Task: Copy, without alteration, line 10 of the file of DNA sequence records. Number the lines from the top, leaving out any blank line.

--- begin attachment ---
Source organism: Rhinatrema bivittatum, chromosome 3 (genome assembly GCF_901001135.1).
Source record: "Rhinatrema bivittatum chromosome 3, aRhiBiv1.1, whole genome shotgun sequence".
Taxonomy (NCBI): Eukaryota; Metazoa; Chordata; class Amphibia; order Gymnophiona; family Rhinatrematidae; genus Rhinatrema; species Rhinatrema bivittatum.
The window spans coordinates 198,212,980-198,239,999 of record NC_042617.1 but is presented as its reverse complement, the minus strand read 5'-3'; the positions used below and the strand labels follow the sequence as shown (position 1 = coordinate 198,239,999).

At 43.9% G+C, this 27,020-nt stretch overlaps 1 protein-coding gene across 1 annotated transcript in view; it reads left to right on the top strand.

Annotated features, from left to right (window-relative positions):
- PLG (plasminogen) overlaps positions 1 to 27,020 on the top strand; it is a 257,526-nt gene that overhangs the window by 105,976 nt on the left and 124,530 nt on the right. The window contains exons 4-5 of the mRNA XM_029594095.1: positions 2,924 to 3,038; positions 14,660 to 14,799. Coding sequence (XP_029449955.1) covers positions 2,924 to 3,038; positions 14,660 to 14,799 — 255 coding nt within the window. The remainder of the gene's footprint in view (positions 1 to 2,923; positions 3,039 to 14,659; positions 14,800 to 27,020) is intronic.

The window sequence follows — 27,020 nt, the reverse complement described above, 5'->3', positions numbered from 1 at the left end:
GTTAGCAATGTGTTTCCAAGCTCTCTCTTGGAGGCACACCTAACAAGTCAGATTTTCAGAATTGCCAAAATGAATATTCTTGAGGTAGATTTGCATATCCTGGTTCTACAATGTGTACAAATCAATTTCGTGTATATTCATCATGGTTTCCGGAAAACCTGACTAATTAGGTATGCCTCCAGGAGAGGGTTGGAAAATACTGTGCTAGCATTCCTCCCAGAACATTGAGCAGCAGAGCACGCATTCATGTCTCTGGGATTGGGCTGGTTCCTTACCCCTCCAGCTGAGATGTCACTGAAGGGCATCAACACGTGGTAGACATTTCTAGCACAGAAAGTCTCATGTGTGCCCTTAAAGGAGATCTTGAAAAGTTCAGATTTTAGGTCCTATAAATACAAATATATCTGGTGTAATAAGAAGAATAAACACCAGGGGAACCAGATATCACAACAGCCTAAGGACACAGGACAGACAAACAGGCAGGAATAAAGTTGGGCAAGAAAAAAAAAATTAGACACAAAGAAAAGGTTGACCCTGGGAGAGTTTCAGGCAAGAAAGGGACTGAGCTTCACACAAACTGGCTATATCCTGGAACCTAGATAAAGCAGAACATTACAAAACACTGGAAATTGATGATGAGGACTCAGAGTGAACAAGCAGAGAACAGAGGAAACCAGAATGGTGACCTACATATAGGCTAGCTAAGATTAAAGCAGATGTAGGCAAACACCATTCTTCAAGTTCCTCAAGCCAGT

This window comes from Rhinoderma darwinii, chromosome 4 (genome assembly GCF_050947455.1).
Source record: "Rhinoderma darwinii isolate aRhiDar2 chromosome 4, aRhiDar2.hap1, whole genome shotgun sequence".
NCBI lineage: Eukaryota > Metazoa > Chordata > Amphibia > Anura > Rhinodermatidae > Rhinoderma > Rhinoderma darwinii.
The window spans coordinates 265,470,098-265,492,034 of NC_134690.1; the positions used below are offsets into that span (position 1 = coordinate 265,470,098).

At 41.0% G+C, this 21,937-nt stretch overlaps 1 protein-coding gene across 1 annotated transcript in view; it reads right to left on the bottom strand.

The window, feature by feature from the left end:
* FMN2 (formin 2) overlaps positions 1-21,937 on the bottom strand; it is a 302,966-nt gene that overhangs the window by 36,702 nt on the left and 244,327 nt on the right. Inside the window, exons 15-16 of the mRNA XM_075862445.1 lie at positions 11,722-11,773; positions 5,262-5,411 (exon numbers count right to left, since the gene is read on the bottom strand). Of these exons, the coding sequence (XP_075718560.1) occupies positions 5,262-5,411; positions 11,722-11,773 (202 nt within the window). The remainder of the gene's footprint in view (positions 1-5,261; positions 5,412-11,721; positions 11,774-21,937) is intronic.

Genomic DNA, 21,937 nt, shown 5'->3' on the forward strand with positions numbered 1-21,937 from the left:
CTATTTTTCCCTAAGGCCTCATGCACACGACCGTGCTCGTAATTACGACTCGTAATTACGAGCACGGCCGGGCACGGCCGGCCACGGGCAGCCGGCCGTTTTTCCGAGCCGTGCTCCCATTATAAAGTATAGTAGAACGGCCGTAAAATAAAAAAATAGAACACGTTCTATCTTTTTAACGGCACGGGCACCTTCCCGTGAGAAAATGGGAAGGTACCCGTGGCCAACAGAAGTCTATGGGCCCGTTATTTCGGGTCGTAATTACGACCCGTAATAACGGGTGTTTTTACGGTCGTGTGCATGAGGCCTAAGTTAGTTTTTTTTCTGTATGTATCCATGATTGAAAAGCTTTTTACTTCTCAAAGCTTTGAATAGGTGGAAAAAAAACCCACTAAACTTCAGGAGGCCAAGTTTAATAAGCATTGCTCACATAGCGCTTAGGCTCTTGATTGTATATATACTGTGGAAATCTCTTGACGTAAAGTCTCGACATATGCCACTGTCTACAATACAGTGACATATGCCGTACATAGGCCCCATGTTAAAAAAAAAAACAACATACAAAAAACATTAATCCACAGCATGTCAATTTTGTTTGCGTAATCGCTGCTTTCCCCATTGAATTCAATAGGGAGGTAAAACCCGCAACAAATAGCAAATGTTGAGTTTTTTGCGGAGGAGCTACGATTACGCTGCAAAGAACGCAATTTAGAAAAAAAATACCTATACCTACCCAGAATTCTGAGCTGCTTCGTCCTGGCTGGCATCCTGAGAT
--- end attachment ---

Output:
This window comes from Rhinoderma darwinii, chromosome 4 (genome assembly GCF_050947455.1).